Book Review: Silent Vignettes: Stars, Studios and Stories from the Silent Movie Era
Tim Lussier’s new book from Bear Manor is a delightful, interesting, and enlightening anthology of information on the silent era. The author compiles several chapters on different subjects under the silent movie umbrella and explores them at a level that informs and well as entertains. Its random presentation is one of the book’s most endearing qualities.
Harold Lloyd’s earlier films opposite Bebe Daniels are discussed, with further information about Bebe’s life and career. Buster Keaton’s use of water in his films is examined. And a chapter on Reginald Denny opens with an old trade magazine’s quote which states: “The screen is crowded with Americans trying to act like Englishmen but Reg is the only Englishman who tries to act like an American and gets away with it. His comedies are both typically American and very funny.”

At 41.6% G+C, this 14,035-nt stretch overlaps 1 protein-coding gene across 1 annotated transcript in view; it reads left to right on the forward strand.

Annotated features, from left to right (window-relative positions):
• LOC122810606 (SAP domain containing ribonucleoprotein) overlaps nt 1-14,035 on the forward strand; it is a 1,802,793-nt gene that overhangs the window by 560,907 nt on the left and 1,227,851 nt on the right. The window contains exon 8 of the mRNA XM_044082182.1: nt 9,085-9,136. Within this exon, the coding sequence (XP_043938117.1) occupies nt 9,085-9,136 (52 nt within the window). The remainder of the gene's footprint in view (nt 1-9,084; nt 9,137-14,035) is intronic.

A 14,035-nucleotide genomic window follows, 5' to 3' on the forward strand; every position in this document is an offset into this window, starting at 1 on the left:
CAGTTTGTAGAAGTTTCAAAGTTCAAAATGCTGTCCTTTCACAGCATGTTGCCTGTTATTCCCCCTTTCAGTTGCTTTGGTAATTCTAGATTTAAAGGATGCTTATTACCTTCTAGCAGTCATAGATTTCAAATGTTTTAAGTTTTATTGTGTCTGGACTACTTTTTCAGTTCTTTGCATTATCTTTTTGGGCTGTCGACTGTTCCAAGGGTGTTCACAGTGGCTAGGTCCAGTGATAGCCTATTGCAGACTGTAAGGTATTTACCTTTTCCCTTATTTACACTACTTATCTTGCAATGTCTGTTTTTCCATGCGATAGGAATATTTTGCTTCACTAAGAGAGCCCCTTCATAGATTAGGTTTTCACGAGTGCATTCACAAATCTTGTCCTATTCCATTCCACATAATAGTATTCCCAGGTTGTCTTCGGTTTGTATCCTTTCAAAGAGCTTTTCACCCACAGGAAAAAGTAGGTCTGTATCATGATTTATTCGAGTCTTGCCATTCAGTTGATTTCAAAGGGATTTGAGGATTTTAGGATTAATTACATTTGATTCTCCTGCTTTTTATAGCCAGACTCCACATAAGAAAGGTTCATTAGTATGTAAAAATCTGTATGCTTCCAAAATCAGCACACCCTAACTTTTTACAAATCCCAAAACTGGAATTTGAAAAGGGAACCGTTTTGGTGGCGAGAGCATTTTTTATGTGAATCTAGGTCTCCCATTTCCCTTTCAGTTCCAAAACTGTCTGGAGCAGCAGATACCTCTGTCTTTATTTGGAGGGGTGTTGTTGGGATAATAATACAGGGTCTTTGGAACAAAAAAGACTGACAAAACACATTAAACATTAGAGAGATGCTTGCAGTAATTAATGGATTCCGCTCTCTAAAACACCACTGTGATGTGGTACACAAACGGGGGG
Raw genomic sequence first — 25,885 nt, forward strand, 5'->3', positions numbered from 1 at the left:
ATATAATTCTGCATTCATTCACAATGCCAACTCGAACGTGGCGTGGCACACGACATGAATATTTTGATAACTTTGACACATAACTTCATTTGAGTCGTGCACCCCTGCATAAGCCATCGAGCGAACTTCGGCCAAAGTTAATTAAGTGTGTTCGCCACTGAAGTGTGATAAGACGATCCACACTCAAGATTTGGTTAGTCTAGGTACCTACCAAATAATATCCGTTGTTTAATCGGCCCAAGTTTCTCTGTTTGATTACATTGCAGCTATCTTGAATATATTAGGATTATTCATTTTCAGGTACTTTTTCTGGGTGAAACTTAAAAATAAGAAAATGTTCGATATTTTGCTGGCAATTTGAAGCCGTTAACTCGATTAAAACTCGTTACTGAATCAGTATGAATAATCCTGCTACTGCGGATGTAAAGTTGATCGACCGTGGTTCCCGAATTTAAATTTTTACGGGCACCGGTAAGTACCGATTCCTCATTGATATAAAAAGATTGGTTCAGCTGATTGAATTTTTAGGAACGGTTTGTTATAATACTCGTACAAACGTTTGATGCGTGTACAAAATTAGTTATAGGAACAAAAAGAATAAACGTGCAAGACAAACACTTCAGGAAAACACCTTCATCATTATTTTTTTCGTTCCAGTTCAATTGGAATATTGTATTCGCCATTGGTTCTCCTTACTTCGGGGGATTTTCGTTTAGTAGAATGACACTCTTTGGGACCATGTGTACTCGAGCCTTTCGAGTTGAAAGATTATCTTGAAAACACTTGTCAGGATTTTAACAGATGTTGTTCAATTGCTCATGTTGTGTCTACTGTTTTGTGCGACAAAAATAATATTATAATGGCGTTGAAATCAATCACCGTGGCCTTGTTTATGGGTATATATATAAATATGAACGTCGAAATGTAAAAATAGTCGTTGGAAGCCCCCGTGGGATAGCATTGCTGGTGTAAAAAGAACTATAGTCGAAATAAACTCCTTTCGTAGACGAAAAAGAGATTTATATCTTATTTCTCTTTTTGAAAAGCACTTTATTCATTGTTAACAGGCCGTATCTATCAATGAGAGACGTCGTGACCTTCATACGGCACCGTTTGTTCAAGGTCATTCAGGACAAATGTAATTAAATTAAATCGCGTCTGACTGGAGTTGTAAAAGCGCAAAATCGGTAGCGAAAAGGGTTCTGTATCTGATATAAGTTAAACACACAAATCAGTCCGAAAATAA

There are chapters on stars at the level of Greta Garbo and Mary Pickford, as well as Harold Lockwood and Nils Asther. The tragic Olive Thomas is discussed. The beautiful Virginia Brown Faire is here. Never heard of the Flugrath sisters? Well, they’re Edna Flugrath, Shirley Mason, and Viola Dana. How about the Novak sisters? The union of Reginal Hitchcock and Alice Taaffe? They’re all in this book with a wealth of interesting details.
The author also explores Charlie Chaplin’s various leading ladies and their different characters, the rise and fall of the Lubin company, movie stuntmen, “crusty” character actors, Raymond Griffith, Betty Compson, Corrine Griffith, women in comedy, all the way to Fracelia Billington.
Books like these are rich with detailed information on so many different levels, and feature so many fascinating tidbits about the silent era. Silent Vignettes is an absolute must for any library, research center, or personal book collection that hopes to be at all comprehensive.
The book is available here: SILENT VIGNETTES